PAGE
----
detect an exception at one of the network-port and the extension-port,
responsively generate a this link bad (TLB) command to be transmitted through the one of the network-port and the extension port that detected the exception, and
responsively generate an other link bad (OLB) command to be transmitted from the other of the network-port and the extension port that did not detect the exception.
5. The interface arrangement of
detect an OLB command received by one of the network-port and the extension-port; and
pass the OLB command to the other of the network-port and the extension port that did not receive the OLB command for transmission thereof.
6. The interface arrangement of
detect a TLB command received by one of the network-port and the extension-port;
convert the received TLB command into an OLB command; and
pass the OLB command to the other of the network-port and the extension port that did not receive the TLB command for transmission thereof.
7. The interface arrangement of
8. A system area network comprising:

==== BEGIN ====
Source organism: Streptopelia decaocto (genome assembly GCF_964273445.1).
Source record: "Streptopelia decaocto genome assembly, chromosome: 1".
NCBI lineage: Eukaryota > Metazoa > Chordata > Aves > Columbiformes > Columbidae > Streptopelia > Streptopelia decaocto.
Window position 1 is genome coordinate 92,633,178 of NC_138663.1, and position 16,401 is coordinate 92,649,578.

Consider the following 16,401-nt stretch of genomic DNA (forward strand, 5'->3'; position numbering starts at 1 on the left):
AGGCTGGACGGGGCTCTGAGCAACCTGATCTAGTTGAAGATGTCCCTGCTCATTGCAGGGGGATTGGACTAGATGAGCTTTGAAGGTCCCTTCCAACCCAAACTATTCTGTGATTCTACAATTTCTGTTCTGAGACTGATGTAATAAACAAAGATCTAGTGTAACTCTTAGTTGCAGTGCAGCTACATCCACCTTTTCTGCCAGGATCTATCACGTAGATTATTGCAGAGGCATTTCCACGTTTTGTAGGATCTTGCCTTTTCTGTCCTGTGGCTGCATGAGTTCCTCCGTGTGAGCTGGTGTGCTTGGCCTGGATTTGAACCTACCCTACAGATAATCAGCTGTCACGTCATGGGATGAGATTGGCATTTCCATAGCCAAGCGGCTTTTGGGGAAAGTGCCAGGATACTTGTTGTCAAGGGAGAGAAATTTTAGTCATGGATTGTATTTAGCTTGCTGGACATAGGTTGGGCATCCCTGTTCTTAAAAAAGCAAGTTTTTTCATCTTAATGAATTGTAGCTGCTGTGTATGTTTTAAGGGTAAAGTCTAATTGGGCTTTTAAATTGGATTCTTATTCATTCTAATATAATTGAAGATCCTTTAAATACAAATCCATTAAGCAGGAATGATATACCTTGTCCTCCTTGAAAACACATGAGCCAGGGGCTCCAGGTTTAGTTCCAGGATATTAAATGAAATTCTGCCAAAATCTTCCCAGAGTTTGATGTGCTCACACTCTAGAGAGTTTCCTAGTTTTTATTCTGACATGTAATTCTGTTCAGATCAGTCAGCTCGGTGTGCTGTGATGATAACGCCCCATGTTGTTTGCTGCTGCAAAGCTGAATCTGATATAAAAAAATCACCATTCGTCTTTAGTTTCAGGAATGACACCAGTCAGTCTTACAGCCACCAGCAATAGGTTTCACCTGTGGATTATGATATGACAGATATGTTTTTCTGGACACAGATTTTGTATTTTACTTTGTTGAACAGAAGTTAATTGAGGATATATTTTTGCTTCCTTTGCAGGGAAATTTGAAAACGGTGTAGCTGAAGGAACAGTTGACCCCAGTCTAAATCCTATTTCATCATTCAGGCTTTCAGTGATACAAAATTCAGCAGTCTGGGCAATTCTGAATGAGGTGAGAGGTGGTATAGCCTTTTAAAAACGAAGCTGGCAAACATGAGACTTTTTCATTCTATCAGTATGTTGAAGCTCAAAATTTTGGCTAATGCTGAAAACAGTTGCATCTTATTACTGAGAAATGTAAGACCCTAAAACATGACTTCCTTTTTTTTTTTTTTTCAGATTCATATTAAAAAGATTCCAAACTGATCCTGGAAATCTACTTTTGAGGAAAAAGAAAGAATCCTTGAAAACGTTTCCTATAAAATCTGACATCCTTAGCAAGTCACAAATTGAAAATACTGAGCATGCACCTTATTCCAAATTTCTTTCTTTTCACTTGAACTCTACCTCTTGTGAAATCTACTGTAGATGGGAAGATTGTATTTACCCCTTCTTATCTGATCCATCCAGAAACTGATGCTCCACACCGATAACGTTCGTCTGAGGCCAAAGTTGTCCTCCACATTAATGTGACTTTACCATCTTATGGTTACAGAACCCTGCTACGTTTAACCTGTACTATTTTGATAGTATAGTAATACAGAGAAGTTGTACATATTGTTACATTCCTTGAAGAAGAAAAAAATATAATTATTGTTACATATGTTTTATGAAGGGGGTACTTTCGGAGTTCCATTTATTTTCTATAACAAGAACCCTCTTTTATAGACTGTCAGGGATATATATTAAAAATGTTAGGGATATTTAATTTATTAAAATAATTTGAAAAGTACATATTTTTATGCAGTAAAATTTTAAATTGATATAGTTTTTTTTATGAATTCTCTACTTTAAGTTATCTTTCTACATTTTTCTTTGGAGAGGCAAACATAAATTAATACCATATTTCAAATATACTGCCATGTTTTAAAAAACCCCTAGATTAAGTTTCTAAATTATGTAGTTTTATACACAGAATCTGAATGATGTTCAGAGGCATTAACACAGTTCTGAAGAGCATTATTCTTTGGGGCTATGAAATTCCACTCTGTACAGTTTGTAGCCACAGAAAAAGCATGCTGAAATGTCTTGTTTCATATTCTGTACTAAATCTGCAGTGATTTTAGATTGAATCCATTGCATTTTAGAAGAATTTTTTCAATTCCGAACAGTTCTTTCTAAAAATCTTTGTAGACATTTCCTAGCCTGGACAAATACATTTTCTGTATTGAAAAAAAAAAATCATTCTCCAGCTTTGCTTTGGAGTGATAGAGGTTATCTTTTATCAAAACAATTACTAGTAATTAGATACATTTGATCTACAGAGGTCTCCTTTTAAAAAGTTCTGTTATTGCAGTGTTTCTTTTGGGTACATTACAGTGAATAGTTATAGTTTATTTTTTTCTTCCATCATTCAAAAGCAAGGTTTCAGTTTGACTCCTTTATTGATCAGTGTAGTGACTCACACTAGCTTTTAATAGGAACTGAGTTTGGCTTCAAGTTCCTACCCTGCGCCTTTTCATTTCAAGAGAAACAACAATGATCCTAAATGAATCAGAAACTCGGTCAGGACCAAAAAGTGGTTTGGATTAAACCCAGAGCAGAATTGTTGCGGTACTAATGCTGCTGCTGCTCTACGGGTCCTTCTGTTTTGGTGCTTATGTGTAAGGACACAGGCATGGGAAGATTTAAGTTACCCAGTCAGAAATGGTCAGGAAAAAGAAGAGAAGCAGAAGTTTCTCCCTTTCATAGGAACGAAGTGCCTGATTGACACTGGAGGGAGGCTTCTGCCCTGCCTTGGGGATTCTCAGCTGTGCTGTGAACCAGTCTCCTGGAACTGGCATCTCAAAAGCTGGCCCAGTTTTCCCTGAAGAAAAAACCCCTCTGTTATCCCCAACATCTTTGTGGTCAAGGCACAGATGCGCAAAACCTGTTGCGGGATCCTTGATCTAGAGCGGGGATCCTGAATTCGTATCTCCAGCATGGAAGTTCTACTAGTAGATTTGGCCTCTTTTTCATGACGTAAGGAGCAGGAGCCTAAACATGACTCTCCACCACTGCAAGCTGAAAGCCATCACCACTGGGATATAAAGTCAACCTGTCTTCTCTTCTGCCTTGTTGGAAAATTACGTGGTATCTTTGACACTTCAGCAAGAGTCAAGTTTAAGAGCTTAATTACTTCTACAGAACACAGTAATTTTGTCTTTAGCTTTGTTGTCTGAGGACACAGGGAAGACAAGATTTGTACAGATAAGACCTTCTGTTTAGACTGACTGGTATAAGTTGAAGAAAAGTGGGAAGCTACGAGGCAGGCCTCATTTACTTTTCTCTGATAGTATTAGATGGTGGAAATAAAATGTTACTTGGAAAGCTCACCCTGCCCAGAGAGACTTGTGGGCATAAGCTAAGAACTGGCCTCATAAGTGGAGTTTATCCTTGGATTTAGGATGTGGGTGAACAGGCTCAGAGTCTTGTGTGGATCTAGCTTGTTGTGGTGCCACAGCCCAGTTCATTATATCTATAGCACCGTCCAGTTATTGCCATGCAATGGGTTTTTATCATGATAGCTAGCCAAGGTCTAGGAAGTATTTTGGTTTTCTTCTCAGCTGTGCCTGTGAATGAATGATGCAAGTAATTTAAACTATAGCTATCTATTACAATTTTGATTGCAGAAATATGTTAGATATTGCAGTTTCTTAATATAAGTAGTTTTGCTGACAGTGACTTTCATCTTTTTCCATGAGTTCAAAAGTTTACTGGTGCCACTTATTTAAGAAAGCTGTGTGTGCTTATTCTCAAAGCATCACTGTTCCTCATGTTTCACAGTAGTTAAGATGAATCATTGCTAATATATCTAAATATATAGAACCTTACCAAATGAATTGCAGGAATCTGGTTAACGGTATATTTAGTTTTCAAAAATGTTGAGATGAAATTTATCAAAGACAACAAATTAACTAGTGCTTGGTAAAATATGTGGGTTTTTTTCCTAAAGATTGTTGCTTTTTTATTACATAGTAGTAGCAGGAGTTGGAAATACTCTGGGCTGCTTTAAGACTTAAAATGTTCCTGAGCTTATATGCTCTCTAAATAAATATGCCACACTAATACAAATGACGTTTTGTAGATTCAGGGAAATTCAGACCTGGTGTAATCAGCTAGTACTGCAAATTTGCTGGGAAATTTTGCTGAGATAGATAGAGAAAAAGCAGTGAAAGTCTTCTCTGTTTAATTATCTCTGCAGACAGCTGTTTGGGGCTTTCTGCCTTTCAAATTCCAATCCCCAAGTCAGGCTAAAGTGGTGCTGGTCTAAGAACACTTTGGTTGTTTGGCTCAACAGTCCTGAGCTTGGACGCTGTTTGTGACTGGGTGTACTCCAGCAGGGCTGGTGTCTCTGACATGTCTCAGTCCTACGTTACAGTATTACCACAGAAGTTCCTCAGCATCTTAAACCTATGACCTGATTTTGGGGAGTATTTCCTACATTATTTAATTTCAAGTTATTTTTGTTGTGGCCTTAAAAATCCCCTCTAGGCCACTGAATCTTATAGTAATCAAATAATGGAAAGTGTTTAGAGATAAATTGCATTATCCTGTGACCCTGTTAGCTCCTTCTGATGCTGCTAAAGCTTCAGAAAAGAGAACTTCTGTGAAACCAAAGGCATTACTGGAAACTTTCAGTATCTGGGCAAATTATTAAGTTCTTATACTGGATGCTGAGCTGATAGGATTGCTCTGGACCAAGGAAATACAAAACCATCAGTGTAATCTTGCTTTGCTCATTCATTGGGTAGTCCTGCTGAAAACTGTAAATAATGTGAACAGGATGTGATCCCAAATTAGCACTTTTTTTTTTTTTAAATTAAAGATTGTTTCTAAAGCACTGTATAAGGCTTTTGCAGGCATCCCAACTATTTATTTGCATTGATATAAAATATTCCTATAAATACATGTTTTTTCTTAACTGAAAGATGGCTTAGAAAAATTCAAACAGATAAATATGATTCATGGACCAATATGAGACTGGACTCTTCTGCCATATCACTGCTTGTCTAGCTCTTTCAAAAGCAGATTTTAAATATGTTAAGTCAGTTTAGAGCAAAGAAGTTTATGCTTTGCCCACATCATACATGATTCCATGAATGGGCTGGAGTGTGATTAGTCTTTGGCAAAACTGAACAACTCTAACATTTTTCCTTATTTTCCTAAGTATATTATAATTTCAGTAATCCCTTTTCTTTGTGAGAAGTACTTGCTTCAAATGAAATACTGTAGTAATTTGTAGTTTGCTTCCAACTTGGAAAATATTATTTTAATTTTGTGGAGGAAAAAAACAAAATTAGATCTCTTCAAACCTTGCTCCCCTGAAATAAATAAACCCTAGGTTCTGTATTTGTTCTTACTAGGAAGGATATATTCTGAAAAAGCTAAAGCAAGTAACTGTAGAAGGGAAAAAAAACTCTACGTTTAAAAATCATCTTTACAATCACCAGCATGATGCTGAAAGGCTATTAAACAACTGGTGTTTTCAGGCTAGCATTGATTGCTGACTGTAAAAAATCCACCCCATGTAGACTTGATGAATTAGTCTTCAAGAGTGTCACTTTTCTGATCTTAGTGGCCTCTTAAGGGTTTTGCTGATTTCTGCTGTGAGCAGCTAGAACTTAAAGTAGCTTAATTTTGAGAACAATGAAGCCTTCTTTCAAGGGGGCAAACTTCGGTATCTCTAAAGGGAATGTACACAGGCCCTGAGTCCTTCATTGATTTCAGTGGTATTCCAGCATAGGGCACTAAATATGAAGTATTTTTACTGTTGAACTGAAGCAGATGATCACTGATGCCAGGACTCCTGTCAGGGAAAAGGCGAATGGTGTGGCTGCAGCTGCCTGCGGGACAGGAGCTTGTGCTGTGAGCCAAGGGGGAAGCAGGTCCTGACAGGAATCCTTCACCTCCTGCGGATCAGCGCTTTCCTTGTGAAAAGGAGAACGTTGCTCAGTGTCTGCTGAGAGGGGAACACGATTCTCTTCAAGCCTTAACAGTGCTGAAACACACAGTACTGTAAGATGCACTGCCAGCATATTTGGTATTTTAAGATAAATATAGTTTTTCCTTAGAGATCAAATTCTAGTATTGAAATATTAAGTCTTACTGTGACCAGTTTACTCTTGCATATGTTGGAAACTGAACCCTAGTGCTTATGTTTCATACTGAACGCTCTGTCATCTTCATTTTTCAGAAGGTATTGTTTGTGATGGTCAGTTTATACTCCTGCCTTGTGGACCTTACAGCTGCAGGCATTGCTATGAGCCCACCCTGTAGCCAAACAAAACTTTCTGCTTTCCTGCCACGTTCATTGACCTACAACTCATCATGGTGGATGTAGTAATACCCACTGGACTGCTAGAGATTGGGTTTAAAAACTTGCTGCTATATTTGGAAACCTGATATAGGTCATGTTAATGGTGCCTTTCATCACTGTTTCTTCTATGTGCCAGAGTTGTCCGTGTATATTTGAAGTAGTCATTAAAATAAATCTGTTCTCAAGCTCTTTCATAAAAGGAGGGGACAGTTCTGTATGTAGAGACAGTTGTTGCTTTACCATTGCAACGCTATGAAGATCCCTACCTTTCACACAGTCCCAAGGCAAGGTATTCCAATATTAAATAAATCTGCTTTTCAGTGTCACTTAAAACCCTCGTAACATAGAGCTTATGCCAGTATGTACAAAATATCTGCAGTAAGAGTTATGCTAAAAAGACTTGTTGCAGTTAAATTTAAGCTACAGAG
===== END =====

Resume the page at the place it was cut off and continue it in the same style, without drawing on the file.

a first node;
a first link-extension device;
a first link coupling the first node and the first link-extension device;
a second link-extension device;
a second link coupling the first link-extension device and the second link-extension device;
a second node;
a third link coupling the second link-extension device and the second node; and
fault-isolation logic, at least indirectly communicating with one or more of the first and second nodes, operable to identify which of the first, second or third links exhibited a fault.
9. The system area network of
determine, for each of the first and second node, which of a link exception, this_link_bad (TLB) command or an other_link_bad (OLB) command has been reported; and
identify the first, second or third link as exhibiting a coupling-fault based upon commands reported by the first node and the second node, respectively.
10. The method of
to identify which of the first, second and third links exhibits the coupling-fault.
11. The system area network of
the first and second nodes are network end-nodes; and
the first and second end-nodes are operable according to different protocols.